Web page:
It’s all to easy to assume that all clients want the same things. But unless you ask, you won’t know for sure.
It’s probably true that most clients want their accountants to help them pay less tax and to keep them straight with the authorities. Probably true. For most. But these may not be the key priorities that explain why all of your clients have you as their accountant.
Equally it may not be what everyone has uppermost in their mind when they look for a new accountant. Many may take these services for granted and be looking at other issues – whether that’s reduced fees, a wider range of services, a more pro-active approach, faster service or more accessible advice.
An accountant told me recently that he thought all of his business clients wanted him to help them to earn more money as well as to pay less tax. He may be right. But equally, unless he asks them he won’t know who values his business advice and who thinks he is simply interfering.
Another accountant charges very low fees and believes that this is more important to his clients than advice on anything beyond the basics. He may be right. Equally he may have some clients who would happily pay more for more advice.
Another mentor to accountants tells me he thinks that all accountants consider themselves to be business advisers already. That’s not my experience.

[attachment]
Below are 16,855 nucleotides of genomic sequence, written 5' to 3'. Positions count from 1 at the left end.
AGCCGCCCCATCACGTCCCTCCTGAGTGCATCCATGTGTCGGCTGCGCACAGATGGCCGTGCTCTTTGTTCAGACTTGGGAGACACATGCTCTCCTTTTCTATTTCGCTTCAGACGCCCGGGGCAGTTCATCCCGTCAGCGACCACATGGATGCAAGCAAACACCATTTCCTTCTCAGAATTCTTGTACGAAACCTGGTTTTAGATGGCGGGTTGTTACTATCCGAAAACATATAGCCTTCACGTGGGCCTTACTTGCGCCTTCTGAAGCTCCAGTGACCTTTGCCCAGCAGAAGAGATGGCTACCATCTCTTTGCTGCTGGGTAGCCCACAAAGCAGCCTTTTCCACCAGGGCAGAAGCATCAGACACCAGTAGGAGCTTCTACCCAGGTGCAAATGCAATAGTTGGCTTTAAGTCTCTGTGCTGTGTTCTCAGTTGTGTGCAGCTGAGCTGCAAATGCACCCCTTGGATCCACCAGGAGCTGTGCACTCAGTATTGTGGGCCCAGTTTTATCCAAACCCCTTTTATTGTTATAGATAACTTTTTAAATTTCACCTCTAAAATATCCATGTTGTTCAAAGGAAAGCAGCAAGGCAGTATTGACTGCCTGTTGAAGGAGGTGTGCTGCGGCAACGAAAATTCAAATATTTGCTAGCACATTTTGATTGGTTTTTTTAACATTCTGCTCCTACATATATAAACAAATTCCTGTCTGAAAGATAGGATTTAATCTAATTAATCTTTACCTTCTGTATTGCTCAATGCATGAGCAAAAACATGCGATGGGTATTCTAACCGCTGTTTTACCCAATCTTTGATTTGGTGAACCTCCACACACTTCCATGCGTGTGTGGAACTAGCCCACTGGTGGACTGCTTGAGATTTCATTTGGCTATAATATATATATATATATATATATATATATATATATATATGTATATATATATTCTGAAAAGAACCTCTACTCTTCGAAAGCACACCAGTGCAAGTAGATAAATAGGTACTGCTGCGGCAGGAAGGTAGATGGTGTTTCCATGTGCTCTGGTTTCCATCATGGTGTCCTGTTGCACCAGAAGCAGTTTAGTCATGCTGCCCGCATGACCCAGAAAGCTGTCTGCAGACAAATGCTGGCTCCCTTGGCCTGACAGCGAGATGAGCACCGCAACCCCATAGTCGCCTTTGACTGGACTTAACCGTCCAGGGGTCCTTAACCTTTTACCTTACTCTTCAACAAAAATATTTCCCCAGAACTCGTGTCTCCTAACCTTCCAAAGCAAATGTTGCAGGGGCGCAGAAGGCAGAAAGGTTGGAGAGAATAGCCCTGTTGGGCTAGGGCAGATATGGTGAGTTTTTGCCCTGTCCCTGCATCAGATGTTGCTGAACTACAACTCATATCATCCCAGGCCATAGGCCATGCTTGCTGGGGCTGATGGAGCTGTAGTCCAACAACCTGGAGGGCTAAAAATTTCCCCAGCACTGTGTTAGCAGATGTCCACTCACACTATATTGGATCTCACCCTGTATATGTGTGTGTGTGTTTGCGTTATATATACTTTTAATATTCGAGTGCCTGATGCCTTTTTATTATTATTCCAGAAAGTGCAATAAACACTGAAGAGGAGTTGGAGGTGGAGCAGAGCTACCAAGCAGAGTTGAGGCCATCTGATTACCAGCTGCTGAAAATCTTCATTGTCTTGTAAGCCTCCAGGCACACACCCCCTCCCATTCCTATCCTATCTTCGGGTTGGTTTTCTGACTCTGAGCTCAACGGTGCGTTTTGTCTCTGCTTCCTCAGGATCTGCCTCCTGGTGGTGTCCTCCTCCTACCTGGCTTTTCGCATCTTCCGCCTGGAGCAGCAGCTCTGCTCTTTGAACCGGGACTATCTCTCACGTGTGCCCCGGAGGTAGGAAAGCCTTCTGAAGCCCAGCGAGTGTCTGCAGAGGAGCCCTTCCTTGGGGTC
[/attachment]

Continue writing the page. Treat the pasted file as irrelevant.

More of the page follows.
The accountants I work with tend to want my help, support and advice to improve the rate at which they take on new clients, to increase their fees and to be more successful. But I never assume. I always ask. In my experience very few want to be held accountable for the things they hope to do between our conversations. But I never assume. I always ask.
Even if you know your current clients well, can you assume that all prospective new clients want the same things? What element of your service do you highlight on your website, your marketing materials, in your networking stories and in your online profiles?
Of course you will be considered much the same as other accountants if you sound just like all the others and what you say isn’t distinct in some way. This makes it more challenging to win over new clients – indeed it makes it less likely they will get in touch. And those who do are more likely to be focused on compliance and/or on the fees you quote. Are they really the type of new clients you want?
It’s all very well to promote your services by reference to assumptions as to what matters to most prospects for your services. But at an early point you need to check what matters to them most.
Unless you ask them, you won’t know will you?
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